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On what basis Directories and Files should be classified (Right now each of my Files are for handling specific section of our application)?
Focus not on files and directories, but on modules. The principal unit of decomposition in Perl is the module.

When designing modules, focus first on the module interface. Perl Best Practices, Chapter 17 (Modules), "Design the module's interface first" advises how to go about this (play testing and so on). For a detailed discussion of software interfaces in general, see On Interfaces and APIs.

What should be the maximum number of lines in a file?
Don't focus on lines in a file. Focus on sound software design. For example:
  • Design highly cohesive, loosely coupled modules.
  • Ensure modules can be tested in isolation.
  • Minimize the exposure of implementation details and avoid global data.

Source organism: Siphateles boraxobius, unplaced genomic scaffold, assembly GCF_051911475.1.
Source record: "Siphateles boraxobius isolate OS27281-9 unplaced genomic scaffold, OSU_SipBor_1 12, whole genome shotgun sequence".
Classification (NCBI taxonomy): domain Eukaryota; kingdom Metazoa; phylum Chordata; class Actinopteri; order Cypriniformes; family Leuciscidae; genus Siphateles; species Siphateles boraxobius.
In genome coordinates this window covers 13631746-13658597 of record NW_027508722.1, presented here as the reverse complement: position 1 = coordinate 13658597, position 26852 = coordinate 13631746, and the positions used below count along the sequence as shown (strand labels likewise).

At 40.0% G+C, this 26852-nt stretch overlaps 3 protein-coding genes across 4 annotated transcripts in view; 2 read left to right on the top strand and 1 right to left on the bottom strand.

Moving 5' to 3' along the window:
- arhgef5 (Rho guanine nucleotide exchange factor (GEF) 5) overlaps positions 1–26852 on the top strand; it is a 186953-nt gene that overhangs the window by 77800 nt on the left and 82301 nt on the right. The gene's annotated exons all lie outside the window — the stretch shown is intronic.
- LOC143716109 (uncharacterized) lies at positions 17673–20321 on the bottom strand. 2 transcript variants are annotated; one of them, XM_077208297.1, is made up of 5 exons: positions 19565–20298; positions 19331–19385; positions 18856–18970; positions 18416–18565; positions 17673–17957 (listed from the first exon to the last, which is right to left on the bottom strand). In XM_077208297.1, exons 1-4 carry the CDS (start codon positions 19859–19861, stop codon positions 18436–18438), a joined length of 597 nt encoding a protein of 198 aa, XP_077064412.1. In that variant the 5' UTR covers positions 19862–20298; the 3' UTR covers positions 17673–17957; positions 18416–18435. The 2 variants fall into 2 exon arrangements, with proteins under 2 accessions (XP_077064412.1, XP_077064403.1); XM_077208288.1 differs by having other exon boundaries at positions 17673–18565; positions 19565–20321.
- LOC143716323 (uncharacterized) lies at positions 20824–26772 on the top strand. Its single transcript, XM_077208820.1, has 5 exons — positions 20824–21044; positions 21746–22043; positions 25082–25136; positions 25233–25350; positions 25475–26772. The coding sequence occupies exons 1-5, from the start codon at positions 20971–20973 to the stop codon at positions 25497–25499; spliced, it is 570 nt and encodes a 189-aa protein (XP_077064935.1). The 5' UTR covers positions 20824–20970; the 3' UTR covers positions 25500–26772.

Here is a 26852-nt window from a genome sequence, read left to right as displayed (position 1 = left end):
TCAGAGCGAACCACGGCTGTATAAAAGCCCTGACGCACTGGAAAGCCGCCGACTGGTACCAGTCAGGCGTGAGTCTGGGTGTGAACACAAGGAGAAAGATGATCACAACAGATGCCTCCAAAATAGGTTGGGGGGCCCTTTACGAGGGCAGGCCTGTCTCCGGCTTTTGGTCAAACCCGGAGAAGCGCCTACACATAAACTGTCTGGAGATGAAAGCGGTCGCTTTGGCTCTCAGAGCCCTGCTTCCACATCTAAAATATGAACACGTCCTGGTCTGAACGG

If you do that, code maintenance becomes easier, and none of your files should be grotesquely huge. See also:


In reply to Re: Is there any specific convention/best practices for perl module creation? by eyepopslikeamosquito
in thread Is there any specific convention/best practices for perl module creation? by tomishere

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    [Corion]: Hmmm. I feel a Meditation coming on. I wrote a module, DBIx::PivotQuery, which returns a table-like set of rows (AoA) but some columns are generated from column values, like in an (Excel) pivot table or a ROLLUP command
    [Corion]: My current approach for subtotals involves rerunning the given query, with the hint to the user that they should use a temporary table if they want better performance.
    [Corion]: But I could create that temporary table in the module and use it for the improved perfomance directly instead.
    [Corion]: And the question is, what would be better/preferred ;-)
    [Corion]: Hmm - not exactly like the ROLLUP command. Ah well.

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